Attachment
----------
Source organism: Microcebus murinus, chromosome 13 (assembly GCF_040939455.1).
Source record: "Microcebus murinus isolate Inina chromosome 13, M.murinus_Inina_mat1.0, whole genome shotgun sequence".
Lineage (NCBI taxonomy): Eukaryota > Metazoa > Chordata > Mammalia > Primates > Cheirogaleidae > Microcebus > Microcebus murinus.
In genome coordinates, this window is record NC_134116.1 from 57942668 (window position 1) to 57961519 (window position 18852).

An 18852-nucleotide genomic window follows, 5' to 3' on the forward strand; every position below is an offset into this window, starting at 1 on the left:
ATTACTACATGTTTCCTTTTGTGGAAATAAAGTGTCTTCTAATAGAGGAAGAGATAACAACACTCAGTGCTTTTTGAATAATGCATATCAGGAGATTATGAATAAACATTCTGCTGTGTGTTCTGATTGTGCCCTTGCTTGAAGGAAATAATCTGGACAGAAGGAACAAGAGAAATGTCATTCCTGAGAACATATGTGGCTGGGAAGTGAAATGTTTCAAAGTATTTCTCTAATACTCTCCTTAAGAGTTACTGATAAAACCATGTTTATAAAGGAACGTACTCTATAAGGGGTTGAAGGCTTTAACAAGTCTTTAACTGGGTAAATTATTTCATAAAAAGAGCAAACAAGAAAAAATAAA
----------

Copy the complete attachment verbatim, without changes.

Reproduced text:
Source organism: Microcebus murinus, chromosome 13 (assembly GCF_040939455.1).
Source record: "Microcebus murinus isolate Inina chromosome 13, M.murinus_Inina_mat1.0, whole genome shotgun sequence".
Lineage (NCBI taxonomy): Eukaryota > Metazoa > Chordata > Mammalia > Primates > Cheirogaleidae > Microcebus > Microcebus murinus.
In genome coordinates, this window is record NC_134116.1 from 57942668 (window position 1) to 57961519 (window position 18852).

An 18852-nucleotide genomic window follows, 5' to 3' on the forward strand; every position below is an offset into this window, starting at 1 on the left:
ATTACTACATGTTTCCTTTTGTGGAAATAAAGTGTCTTCTAATAGAGGAAGAGATAACAACACTCAGTGCTTTTTGAATAATGCATATCAGGAGATTATGAATAAACATTCTGCTGTGTGTTCTGATTGTGCCCTTGCTTGAAGGAAATAATCTGGACAGAAGGAACAAGAGAAATGTCATTCCTGAGAACATATGTGGCTGGGAAGTGAAATGTTTCAAAGTATTTCTCTAATACTCTCCTTAAGAGTTACTGATAAAACCATGTTTATAAAGGAACGTACTCTATAAGGGGTTGAAGGCTTTAACAAGTCTTTAACTGGGTAAATTATTTCATAAAAAGAGCAAACAAGAAAAAATAAA